So, helluva race in Iowa, hey? Told ya. Take heed, oval-haters – you will be converted. Embrace the left turns and super-speeds. Alright, alright, I’m over it. I realize we’re heading into road course month and I gotta say – I don’t hate the twisties as much as I used to. Calm down there, chief. Don’t read too much into it. I’m just beginning to appreciate the balance of variety. Of lefts and rights. Of walls and chicanes. Of concrete and nature. Spoken like a true tree-hugger. Moving on.

First pick. If you think I’d go with anyone other than Justin Wilson, you’ve hopped on the train to Wrongsville. Come on back. J-DUB is the reigning champ and after the Iowa debacle, I’d love to see him defend his title.

Initially, I was leaning toward Briscoe for my second pick, but after much deliberation, I’m taking Slick Willy P. You just can’t go wrong with Power this season, so it’s a safe pick but hey, a darn good one.

Finally, I’m going with Sato as my 穴馬 – that’s “dark horse” for all of my Japanese-challenged friends. His F1 experience would indicate a better success on the road courses, and I like what I saw from him in Iowa, minus that pesky wall-stuffing part.

Let’s recap. You know what? Let’s not. Now, I’m not one for drunk tweeting… hahaha. I almost got through that with a straight face. But this weekend when I’m missing the Glen and crying into my Bacardi… watch out now. Between the tears, the fireworks and the liquor, we’ve got ourselves a paaaaartay. Join me, won’t you? Then on July 14, we can look back and say, “Remember that time, ten days ago, when we were all scared that the ICONIC Committee wouldn’t pick Swift?” Then we’ll raise our glasses and chuckle one more time at the notion that people actually thought the DW could even be considered an open-wheel car. Good times it will be. Happy 4th of July. And God Bless America.

Roadrunner Turbo Indy 300 (Kansas)

My sparkly red shoes are packed, I’ve stuffed my tiny-ass dog into a tiny-ass basket and I’m off to Kansas. If you know me, there’s no need to tell you that I’m psyched out of my mind about the upcoming stretch of ovals. If you don’t know me, then how the hell did you wind up here?

Since our last rendezvous, the IRL announced a new multi-title format for the 2010 season. As I understand it, the goal is to have an overall season champion as well as two “division” champs – one for ovals and one for road/street courses. It’s kind of like giving medals to all of the kids on the third grade soccer team, instead of just the ones who played well. I kid.

I actually like the new format. I think it will add excitement, as well highlight the diversity of talent among the drivers. Plus, not only will we be able to look forward to an exciting fight for the title in Miami, I imagine now Sonoma and Motegi will offer the same spirit of competition. Although I kinda wish Chicagoland was after Japan. But beggars can’t be choosers.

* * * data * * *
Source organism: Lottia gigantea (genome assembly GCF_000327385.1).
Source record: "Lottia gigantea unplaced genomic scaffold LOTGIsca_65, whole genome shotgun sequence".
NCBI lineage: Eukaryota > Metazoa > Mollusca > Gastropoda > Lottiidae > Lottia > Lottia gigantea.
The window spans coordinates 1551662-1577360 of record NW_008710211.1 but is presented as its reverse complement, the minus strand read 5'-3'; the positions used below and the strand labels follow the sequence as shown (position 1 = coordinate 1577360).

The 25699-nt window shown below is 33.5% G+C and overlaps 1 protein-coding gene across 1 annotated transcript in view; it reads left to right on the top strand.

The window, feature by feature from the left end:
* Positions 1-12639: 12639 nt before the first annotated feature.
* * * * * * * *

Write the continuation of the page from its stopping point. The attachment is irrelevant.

In addition, props to Randy Bernard for just trying something different. Even if it doesn’t have the desired effect immediately, who cares? At least the league is trying. It’s been speculated that this is an attempt to give some more bling to the “face of IndyCar,” miss Danica. I personally don’t think that’s the reason behind the new format, but if it is, it won’t work. First of all, she actually has to win it, which I’m quite certain she won’t. She might be decent on the ovals, but there are quite a few other drivers who are decent…er. Wait… what? And I’d be willing to bet on Simona over DP based on what I’ve seen so far.

This week, I even saw reports of Patrick being a favorite to win at Kansas. Are you guys yankin’ my chain or what? Don’t get me wrong – I like Danica. I do. If you want to know how I really feel, check out last season’s blog, In Case You’re Confused: She’s a Driver, Not a Savior. Why does it fire me up so much? Because if one more guy I meet finds out I like IndyCar and says, “So you like that Danica girl?” I might start dating women. At least they listen. Calm down… I’m kidding. I thought when I moved to Indy I’d be rid of this nonsense, but not… so… much.

On to the picks for Kansas. This will be quick so try and keep up. First, I’ll take Dixon because he won it last year and he’s due. Second – Kanaan because I can’t seem to stop picking him and well, he’s TK. I can’t wait to see what Andretti Autosport has in store for the ovals and a back-to-back AA win would be like a little slice of heaven on earth. Third – dark horse pick – Mike Conway. Write it down.

Don’t forget – the Kansas race coverage is on ABC this weekend. So for those of you looking to miss all the action and witness the greatest spectacle in “what the eff just happened,” make sure to tune in. Otherwise feel free to send me an email. I can almost guarantee that by the time you send it and I respond to it, ABC still won’t have told you what’s going on. Fine. I do think it’s cool that there’s a race on ABC on May 1, which should help to build some momentum for the 500, but let’s call a spade a spade. We can count on Versus. The same can’t be said for ABC and that is truly unfortunate. Someone needs to tell ABC to step it up. And since I know they’re among the millions of people who read my blog, I’m doing it. So click your heels together, IndyCar nation, and repeat after me: “There’s no place like Versus…